Normally, I don’t cover crime stories on this blog but I have no problem offering an opinion on how crime stories are covered in the press. Today is one of those days.
I’m fortunate to be on the Delaware County District Attorney’s list of outlets they send their press releases to, but because I don’t cover crime stories, I don’t always post their releases.
I take into consideration how Chester crime stories amplify the very thing we prefer Chester not to be primarily known for – bad news. However, from a DA perspective, these are good news stories because they got another bad guy off the street.
Last week they sent a release about a 66-year-old man from Chester who had been charged with Involuntary Deviate Sexual Intercourse with a Child, Sexual Abuse of a Child, Corruption of Minors, Child Pornography, and related charges, all felonies, involving a 14 year-old male victim. Yuk!
If you need to know more about that situation, go buy the local paper who had no problem running that story the very next day.
Despite the yukiness of that story, the DA did include one important passage…
“As a result of the pandemic, and the absence of in-person classes and after-school activities, we have fewer trusted eyes on our children. It has never been more important for members of the community to serve as our eyes and ears. If you see something, say something.”
District Attorney Jack Stollsteimer
Yesterday, I received another release from the DA concerning two separate cocaine arrests in Chester. It’s another case of bad news for Chester’s reputation but good news for law enforcement lumped in with an improved quality of life outcome for the city.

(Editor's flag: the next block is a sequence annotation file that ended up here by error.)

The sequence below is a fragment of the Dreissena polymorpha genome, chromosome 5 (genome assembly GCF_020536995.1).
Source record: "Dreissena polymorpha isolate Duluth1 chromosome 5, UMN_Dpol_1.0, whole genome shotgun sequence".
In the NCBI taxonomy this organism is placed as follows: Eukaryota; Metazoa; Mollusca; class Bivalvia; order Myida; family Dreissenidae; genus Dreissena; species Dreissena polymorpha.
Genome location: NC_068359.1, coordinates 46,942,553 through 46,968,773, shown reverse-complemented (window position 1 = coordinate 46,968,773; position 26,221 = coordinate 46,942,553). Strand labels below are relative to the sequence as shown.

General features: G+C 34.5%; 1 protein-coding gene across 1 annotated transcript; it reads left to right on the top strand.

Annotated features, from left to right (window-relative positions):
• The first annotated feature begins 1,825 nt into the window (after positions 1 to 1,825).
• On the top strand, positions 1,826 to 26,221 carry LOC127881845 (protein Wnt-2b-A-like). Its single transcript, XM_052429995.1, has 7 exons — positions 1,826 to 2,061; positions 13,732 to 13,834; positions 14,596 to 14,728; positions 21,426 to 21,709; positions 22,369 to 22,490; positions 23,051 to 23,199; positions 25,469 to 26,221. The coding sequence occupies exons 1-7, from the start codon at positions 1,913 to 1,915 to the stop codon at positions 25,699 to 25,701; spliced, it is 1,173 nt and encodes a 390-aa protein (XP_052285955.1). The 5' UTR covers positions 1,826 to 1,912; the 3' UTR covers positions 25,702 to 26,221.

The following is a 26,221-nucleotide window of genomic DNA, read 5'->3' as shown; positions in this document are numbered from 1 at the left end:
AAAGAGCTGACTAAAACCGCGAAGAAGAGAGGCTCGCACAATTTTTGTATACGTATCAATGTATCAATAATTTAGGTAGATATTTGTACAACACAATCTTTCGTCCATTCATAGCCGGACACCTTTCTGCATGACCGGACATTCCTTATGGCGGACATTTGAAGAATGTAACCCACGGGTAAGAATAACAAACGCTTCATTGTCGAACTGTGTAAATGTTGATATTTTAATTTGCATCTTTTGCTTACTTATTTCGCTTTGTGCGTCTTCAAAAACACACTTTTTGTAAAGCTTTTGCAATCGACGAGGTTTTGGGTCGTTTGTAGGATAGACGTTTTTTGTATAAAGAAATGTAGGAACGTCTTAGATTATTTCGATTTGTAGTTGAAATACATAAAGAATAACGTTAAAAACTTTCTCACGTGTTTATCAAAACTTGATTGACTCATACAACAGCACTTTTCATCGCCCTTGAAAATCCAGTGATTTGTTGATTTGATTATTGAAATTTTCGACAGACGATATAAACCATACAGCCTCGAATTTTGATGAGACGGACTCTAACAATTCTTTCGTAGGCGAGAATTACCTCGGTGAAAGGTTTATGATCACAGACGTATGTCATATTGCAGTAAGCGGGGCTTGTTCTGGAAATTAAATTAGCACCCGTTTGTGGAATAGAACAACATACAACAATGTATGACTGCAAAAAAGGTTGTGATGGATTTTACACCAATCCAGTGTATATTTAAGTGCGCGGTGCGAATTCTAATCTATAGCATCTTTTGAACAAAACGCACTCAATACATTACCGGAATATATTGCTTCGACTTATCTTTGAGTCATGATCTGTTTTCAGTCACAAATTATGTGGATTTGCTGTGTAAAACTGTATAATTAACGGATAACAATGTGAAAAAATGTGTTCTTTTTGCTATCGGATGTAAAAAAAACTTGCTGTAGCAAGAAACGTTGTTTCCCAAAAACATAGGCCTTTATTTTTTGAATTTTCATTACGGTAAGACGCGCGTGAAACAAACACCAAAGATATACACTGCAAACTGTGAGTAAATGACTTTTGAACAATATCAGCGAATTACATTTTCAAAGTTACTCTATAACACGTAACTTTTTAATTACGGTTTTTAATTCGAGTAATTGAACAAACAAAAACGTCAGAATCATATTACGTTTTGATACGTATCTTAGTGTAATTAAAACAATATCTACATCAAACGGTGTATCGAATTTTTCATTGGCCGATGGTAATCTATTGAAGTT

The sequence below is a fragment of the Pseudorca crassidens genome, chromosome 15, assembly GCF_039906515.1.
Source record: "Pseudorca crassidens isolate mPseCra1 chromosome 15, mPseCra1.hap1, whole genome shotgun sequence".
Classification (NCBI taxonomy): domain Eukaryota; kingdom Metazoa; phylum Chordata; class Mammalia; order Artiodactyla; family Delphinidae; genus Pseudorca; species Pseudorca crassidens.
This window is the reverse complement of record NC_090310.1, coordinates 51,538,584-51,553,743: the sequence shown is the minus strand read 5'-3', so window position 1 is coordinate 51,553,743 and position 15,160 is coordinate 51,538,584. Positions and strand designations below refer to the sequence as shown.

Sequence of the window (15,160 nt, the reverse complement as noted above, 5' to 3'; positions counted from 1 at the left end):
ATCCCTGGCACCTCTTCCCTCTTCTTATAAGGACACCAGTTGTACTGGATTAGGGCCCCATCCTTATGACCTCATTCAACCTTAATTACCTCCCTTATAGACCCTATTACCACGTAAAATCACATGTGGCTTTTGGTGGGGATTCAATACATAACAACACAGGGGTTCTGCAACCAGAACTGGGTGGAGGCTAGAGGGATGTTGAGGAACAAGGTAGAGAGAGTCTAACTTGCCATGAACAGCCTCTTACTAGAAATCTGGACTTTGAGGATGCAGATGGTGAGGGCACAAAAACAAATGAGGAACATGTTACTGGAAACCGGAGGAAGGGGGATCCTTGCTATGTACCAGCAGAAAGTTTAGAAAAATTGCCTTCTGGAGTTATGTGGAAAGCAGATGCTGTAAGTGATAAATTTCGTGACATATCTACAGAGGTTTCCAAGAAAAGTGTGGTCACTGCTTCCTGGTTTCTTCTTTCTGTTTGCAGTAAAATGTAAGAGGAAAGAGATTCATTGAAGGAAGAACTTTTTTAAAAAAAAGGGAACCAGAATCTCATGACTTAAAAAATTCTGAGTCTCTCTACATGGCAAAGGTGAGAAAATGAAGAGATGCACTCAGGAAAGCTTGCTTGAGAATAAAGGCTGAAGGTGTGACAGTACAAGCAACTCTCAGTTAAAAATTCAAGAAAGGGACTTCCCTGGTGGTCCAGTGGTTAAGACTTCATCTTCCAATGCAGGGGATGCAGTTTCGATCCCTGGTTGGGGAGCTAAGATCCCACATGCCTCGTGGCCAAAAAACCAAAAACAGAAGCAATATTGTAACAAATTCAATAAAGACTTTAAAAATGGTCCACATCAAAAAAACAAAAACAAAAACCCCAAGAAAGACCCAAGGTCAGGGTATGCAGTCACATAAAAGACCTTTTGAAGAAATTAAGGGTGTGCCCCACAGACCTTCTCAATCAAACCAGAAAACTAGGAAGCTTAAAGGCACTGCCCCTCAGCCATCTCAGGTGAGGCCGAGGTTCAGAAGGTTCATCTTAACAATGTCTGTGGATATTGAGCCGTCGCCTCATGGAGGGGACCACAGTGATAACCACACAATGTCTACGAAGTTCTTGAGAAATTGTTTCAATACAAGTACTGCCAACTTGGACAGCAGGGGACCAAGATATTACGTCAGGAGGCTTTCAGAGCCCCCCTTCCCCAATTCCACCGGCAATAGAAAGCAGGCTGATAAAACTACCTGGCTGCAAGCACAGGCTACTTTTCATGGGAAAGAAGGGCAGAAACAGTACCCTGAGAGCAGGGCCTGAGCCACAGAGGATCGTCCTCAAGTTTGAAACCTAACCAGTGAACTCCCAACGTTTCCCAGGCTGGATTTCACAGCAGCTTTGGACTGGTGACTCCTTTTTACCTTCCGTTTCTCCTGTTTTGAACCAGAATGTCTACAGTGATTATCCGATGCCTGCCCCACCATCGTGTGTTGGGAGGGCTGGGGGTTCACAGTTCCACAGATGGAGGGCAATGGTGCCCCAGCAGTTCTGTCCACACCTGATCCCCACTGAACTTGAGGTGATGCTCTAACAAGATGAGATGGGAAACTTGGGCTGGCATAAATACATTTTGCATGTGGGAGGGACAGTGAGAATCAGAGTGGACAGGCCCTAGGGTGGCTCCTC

In this case, the press release and the local newspaper account differed in a small, but significant way.
The press release says…
The target of the investigation was located in a vehicle parked outside the residence, and he directed officers to an abandoned vehicle parked next to the residence. The cocaine was concealed in different parts of the vehicle
The newspapers says…
He was detained while officers executed the warrant on the residence, then allegedly told them he had “some work” outside and agreed to escort the officers to the location. Martinez took the officers to an abandon vehicle parked next to the residence, which contained the cocaine broken down into various quantities for street sales and secreted in different areas of the car, according to the release.
On the surface, the story sounds consistent. Obviously, the newspaper folks are creating a story from the DA press release and the police report, which isn’t uncommon.
Here’s where I come in with my spin.
We, the readers, are suppose to believe that the bad guy had his house raided, was detained, then casually volunteered to direct the police to an abandoned car parked out front where they’d find a couple hundred grams of coke?
Maybe it’s just me, but I don’t know too many bad guys who give themselves up like that.
Obviously, something’s missing from the press release and police report. Personally, I wish they had left out the whole part about the abandoned car unless they added what provoked the bad guy to snitch on the abandoned car (and himself). Crime reporting can be so sketchy. That’s why I avoid it.
It’s good we got some coke off the streets (which looks like crack from the photo), along with a gun, and a whole $325. This certainly isn’t 1985 Chester in the height of the drug wars but even small time dealers of today need to beware that law enforcement is still out to eliminate all illegal drug activity, which is a good thing.
I’d really like to know what made the bad guy tell on himself.